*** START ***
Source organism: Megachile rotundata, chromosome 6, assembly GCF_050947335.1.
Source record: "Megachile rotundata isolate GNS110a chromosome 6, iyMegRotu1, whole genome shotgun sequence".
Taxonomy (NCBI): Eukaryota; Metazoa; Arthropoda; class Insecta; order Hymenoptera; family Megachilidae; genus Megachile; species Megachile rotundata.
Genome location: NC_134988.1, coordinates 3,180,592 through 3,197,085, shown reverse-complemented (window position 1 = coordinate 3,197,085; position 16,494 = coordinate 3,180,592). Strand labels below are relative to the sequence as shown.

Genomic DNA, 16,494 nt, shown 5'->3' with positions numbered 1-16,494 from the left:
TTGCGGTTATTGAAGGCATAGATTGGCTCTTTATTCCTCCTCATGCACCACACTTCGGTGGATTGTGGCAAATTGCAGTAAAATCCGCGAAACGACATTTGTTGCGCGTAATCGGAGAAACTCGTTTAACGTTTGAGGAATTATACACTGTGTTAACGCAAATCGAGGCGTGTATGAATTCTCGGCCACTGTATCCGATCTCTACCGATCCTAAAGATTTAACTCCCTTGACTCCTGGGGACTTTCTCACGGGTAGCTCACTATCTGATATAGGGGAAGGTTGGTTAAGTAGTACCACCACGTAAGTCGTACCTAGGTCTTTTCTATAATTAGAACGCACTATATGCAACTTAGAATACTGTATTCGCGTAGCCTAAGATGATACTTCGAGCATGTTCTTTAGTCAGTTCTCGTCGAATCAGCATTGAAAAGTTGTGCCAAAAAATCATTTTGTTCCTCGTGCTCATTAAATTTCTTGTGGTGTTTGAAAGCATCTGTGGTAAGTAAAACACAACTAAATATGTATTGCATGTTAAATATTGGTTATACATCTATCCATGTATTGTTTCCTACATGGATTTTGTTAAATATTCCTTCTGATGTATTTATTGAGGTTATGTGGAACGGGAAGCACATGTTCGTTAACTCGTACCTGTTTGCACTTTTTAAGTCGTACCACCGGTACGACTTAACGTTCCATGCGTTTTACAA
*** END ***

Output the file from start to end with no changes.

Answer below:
Source organism: Megachile rotundata, chromosome 6, assembly GCF_050947335.1.
Source record: "Megachile rotundata isolate GNS110a chromosome 6, iyMegRotu1, whole genome shotgun sequence".
Taxonomy (NCBI): Eukaryota; Metazoa; Arthropoda; class Insecta; order Hymenoptera; family Megachilidae; genus Megachile; species Megachile rotundata.
Genome location: NC_134988.1, coordinates 3,180,592 through 3,197,085, shown reverse-complemented (window position 1 = coordinate 3,197,085; position 16,494 = coordinate 3,180,592). Strand labels below are relative to the sequence as shown.

Genomic DNA, 16,494 nt, shown 5'->3' with positions numbered 1-16,494 from the left:
TTGCGGTTATTGAAGGCATAGATTGGCTCTTTATTCCTCCTCATGCACCACACTTCGGTGGATTGTGGCAAATTGCAGTAAAATCCGCGAAACGACATTTGTTGCGCGTAATCGGAGAAACTCGTTTAACGTTTGAGGAATTATACACTGTGTTAACGCAAATCGAGGCGTGTATGAATTCTCGGCCACTGTATCCGATCTCTACCGATCCTAAAGATTTAACTCCCTTGACTCCTGGGGACTTTCTCACGGGTAGCTCACTATCTGATATAGGGGAAGGTTGGTTAAGTAGTACCACCACGTAAGTCGTACCTAGGTCTTTTCTATAATTAGAACGCACTATATGCAACTTAGAATACTGTATTCGCGTAGCCTAAGATGATACTTCGAGCATGTTCTTTAGTCAGTTCTCGTCGAATCAGCATTGAAAAGTTGTGCCAAAAAATCATTTTGTTCCTCGTGCTCATTAAATTTCTTGTGGTGTTTGAAAGCATCTGTGGTAAGTAAAACACAACTAAATATGTATTGCATGTTAAATATTGGTTATACATCTATCCATGTATTGTTTCCTACATGGATTTTGTTAAATATTCCTTCTGATGTATTTATTGAGGTTATGTGGAACGGGAAGCACATGTTCGTTAACTCGTACCTGTTTGCACTTTTTAAGTCGTACCACCGGTACGACTTAACGTTCCATGCGTTTTACAA